An Unusual Local History Source: The Register of the Hon & Revd William O’Grady (1806-1859)
A rare and unusual source bringing to life a wealth of local and social history in Co. Galway has been revealed by the RCB Library. Rector’s registers, where individual members of the clergy would make notes and write up their observations on aspects of parish life, reveal a particular forensic attention to detail but were not often created or maintained, simply because they took time and effort to keep up-to-date. This was not the case in the united parishes of Killinane and Kilthomas, in the western diocese of Kilmacduagh, where the rector between 1837 and 1859 was the Hon & Revd William O’Grady (1806-1859).
clerThe title page of the volume bears O’Grady’s arms and initials, with biographical detail about his education and clFerical career, so it is clearly his creation, but the volume was significant enough that several of his successors continued to add to it, if in less detail, right up to 1926.
The register only recently came to light in private custody, and in a happy outcome was acquired by the RCB Library, where it is now integrated into the parish collection for Killinane and accessioned as RCB Library P.0959.28 and described thus: “Rector’s register commenced by the Hon and Revd William O’Grady (1806-1859), rector of Killinane 1837-59, containing his extensive notes and observations on parishioners in the union of Killinane and Kilthomas, covering the various parishes of Kilchriest, Killinane, Kilthomas, Isserkelly, Killigolleen and Killora parishes and individual townlands within. Includes details subsequently lost in the original parish registers such as baptismal, confirmation, marriage and burial dates, and much more besides, such as ‘Children of Rom. Cath. Parents Baptised’, ‘Police and Constabulary’ and ‘Converts from Rome’, as well as later draft visitation returns and parish census information for the 1860s and as recent as 1926, presumably completed by his successors, 1859-1926.”
O’Grady was born in 1806, the fourth son of Standish O’Grady, 1st Viscount Guillamore of Cahirguillamore, Co. Limerick, Lord Chief Baron of the Exchequer for Ireland, and his wife, Katherine Waller, second daughter of John Thomas Waller, Esq., of Castletown, Co. Limerick. He was educated at Eton before entering Trinity College Dublin on 1st December 1823, where he graduated with a BA in 1827, and MA in 1830. Ordained in Cork on 11th September 1836, the parish of Killinane and Kilchreest would be his first and only incumbency.
While he came from a privileged background, Mr O’Grady was known to be a humble man who took particular interest in the welfare of his parishioners, as evidenced by the entries in his Rector’s register, and a number of testimonials published following his death, such as that reported in the King’s County Chronicle of 27th July 1859, which commented: “He seldom left his parish, and since his appointment had expended all his time and the greater portion of his income on the education and spirtual welfare of his parishioners, by whom he was greatly loved and respected. It will not be an easy task for his successor to walk in the ways and to emulate the bright example of this excellent Christian.”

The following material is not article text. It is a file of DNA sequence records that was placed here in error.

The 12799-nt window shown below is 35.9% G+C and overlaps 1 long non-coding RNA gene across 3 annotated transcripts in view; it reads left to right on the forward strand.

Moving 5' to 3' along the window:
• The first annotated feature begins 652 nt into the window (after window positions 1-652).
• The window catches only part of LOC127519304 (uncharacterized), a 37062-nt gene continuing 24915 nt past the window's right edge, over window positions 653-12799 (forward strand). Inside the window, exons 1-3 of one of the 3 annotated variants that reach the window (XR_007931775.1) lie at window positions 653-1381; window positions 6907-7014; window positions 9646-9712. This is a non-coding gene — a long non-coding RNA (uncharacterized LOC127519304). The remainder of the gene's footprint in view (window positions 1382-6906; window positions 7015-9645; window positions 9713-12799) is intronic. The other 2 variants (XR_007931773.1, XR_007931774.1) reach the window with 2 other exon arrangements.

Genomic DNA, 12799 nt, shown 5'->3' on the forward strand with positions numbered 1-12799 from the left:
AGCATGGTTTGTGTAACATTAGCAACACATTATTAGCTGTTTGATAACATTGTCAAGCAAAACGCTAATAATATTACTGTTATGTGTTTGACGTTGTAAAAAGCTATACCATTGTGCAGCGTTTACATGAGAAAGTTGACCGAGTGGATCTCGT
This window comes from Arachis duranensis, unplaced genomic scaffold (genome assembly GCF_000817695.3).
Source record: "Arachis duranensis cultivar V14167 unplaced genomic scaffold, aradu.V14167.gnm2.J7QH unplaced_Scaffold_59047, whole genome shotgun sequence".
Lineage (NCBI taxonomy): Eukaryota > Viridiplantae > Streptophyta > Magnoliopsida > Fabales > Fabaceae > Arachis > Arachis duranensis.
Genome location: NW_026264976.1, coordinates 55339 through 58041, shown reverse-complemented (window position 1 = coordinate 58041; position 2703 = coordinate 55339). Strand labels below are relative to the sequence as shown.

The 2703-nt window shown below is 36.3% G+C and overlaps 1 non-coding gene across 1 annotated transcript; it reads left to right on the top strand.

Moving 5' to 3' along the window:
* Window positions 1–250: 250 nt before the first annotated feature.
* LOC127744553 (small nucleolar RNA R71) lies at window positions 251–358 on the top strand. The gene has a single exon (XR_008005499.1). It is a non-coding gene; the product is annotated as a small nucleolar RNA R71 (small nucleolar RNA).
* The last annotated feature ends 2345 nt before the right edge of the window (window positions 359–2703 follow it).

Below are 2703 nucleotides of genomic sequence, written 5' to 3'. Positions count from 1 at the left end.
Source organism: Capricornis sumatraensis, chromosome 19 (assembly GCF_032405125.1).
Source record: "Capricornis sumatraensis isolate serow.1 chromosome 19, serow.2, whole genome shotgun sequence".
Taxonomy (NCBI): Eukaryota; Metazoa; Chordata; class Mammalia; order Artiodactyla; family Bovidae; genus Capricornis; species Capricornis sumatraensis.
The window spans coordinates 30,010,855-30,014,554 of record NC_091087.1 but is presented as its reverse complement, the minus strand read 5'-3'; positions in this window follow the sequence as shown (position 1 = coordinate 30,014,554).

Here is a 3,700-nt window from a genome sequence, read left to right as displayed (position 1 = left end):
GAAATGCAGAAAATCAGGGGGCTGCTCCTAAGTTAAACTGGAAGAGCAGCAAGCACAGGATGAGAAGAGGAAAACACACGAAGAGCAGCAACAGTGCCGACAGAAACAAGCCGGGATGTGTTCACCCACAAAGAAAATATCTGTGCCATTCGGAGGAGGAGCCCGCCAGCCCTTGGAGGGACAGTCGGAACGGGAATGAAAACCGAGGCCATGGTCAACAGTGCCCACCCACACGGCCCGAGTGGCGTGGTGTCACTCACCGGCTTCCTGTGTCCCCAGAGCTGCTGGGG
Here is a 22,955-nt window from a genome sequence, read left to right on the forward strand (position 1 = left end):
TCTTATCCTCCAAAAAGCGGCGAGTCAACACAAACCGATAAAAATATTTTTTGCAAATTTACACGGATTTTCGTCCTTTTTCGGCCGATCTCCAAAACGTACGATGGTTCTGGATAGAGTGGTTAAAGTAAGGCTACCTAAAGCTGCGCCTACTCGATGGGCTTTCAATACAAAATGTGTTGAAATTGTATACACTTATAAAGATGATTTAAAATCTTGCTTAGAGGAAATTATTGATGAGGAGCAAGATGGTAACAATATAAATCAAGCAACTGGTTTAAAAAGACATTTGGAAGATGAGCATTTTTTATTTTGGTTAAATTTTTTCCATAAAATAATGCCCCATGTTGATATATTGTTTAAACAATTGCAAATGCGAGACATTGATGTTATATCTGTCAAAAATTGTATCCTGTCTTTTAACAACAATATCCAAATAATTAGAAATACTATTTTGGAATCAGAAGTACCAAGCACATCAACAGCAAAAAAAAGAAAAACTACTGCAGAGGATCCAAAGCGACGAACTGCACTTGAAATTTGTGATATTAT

Just after his appointment to Killinane, O’Grady opened his personal register in 1837 (prior to the Great Famine period) and continued it until his death in 1859 thus spanning the period of the impact of the Famine and its aftermath. He was clearly struck by the poverty and difficult conditions, observing the state of various townlands and the situation for various parishioner households during the Famine period, and subsequently, being diligent and outspoken in seeking relief for the local population. In his role as secretary to the Kilchreest Famine Relief Committee, from July 1846, O’Grady was tireless in appealing to the Relief authorities for support to all members of the community, Protestant and Catholic.
The volume captures details of the parishioners of the six parishes of Killinane union (Iserkelly, Kilchreest, Killinane, Killogilleen, Killora, and Kilthomas), complete with helpful notations, which sometimes refer to the conduct or character of individual parishioners. It also includes population information lost from national census material, as well as information on hot topics such as foundlings and deserted children, local policing, converts from Rome, and emigration. It thus provides a rare window into the religious and social history of the parishes of Killinane union and is also a valuable source of family history, and will be of particular interest to the descendants of all those who resided in the former civil parishes of Killinane union (and Kilconickny union after 1906), regardless of their religious background.
The online presentation which includes a link to the digitized volume and highlights specific aspects of its content is the work of Gerry Kearney, a local historian who has produced several local and family history books, the most recent of which traces the history of the Taylor families of Kilchreest, Co. Galway, including data from the volume.
Mr Kearney comments: “As a beneficiary of the work of the Revd William O’Grady and his successors, I was honoured to be asked to provide this overview of the scope and content of the Killinane volume, which I can recommend as a very important source of family and religious history. Most importantly, the digitization of this very unusual and important source now allows the RCB Library to share it with a worldwide audience.”